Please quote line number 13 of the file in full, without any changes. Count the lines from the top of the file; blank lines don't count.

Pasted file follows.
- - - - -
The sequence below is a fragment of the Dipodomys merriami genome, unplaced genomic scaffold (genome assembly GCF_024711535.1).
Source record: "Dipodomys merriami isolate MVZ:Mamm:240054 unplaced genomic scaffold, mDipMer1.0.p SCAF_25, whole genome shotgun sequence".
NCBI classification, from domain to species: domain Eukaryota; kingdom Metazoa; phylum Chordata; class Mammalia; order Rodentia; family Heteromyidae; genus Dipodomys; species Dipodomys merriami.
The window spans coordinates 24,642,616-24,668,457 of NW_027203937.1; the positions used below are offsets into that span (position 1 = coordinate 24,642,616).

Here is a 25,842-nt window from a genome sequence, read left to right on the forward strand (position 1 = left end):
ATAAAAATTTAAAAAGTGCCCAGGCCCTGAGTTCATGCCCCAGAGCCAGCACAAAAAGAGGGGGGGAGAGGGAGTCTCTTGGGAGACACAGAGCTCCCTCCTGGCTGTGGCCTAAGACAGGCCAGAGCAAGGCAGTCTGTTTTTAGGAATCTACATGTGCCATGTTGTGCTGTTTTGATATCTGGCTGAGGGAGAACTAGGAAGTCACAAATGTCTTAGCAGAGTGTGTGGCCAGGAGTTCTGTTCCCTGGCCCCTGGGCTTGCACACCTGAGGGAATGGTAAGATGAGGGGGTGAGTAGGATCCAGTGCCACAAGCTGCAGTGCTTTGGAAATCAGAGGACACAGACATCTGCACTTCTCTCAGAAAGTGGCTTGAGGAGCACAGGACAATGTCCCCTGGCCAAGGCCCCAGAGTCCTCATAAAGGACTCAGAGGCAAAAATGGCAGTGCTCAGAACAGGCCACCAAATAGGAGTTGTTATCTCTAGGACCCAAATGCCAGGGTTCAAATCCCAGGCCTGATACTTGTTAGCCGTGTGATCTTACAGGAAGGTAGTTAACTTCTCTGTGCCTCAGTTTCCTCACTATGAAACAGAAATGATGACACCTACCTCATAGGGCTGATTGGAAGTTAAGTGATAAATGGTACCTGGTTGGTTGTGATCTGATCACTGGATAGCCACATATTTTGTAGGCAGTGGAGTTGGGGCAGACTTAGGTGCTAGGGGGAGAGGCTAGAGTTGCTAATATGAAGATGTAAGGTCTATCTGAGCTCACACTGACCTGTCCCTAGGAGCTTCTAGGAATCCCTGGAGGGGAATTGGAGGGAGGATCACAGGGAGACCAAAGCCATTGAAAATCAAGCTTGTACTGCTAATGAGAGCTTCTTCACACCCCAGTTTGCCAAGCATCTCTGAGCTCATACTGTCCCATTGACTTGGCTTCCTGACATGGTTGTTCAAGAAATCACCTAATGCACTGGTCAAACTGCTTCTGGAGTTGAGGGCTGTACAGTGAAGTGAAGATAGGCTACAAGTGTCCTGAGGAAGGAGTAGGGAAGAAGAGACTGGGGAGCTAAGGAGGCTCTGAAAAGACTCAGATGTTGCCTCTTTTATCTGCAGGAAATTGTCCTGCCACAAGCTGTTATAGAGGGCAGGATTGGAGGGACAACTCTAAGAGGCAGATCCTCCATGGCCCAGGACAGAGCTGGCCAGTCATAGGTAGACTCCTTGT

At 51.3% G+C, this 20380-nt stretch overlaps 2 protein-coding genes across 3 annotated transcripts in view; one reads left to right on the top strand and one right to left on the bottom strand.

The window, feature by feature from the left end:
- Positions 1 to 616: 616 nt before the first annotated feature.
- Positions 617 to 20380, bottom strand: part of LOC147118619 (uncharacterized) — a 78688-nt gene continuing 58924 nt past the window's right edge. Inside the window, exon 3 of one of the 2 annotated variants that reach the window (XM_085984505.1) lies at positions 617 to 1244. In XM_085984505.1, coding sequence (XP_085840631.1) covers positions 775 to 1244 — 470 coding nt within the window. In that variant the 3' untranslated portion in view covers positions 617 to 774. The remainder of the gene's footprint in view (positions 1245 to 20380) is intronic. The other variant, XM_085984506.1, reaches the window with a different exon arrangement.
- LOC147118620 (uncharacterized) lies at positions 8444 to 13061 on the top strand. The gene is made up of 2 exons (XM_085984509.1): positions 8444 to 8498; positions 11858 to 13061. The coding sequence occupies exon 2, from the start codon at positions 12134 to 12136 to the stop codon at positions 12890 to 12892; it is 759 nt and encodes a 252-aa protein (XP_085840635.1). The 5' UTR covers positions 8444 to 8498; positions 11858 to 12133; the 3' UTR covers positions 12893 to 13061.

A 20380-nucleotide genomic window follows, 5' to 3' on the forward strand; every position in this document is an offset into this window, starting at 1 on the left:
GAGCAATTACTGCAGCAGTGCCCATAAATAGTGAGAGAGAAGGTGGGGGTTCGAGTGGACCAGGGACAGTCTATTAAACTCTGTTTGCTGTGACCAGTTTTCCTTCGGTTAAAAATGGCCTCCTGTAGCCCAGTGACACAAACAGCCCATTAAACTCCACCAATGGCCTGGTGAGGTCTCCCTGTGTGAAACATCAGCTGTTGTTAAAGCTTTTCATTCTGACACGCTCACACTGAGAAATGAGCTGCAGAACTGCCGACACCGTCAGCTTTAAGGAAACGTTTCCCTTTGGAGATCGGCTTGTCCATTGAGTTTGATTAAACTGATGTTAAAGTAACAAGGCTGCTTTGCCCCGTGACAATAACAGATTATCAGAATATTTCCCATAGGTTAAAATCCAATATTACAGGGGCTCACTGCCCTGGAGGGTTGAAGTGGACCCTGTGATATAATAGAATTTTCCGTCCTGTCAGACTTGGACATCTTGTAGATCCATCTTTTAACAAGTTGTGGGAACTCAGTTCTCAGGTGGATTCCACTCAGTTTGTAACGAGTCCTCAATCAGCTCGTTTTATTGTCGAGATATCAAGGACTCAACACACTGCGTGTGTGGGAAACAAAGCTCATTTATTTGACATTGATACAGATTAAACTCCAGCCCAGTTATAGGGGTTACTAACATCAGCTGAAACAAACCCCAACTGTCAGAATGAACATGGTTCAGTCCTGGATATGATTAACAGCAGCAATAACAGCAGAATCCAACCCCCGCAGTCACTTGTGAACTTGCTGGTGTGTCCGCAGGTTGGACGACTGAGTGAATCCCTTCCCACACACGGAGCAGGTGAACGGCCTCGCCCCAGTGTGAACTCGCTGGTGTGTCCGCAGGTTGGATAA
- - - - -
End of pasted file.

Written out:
GAGCAATTACTGCAGCAGTGCCCATAAATAGTGAGAGAGAAGGTGGGGGTTCGAGTGGACCAGGGACAGTCTATTAAACTCTGTTTGCTGTGACCAGTTTTCCTTCGGTTAAAAATGGCCTCCTGTAGCCCAGTGACACAAACAGCCCATTAAACTCCACCAATGGCCTGGTGAGGTCTCCCTGTGTGAAACATCAGCTGTTGTTAAAGCTTTTCATTCTGACACGCTCACACTGAGAAATGAGCTGCAGAACTGCCGACACCGTCAGCTTTAAGGAAACGTTTCCCTTTGGAGATCGGCTTGTCCATTGAGTTTGATTAAACTGATGTTAAAGTAACAAGGCTGCTTTGCCCCGTGACAATAACAGATTATCAGAATATTTCCCATAGGTTAAAATCCAATATTACAGGGGCTCACTGCCCTGGAGGGTTGAAGTGGACCCTGTGATATAATAGAATTTTCCGTCCTGTCAGACTTGGACATCTTGTAGATCCATCTTTTAACAAGTTGTGGGAACTCAGTTCTCAGGTGGATTCCACTCAGTTTGTAACGAGTCCTCAATCAGCTCGTTTTATTGTCGAGATATCAAGGACTCAACACACTGCGTGTGTGGGAAACAAAGCTCATTTATTTGACATTGATACAGATTAAACTCCAGCCCAGTTATAGGGGTTACTAACATCAGCTGAAACAAACCCCAACTGTCAGAATGAACATGGTTCAGTCCTGGATATGATTAACAGCAGCAATAACAGCAGAATCCAACCCCCGCAGTCACTTGTGAACTTGCTGGTGTGTCCGCAGGTTGGACGACTGAGTGAATCCCTTCCCACACACGGAGCAGGTGAACGGCCTCGCCCCAGTGTGAACTCGCTGGTGTGTCCGCAGGTTGGATAA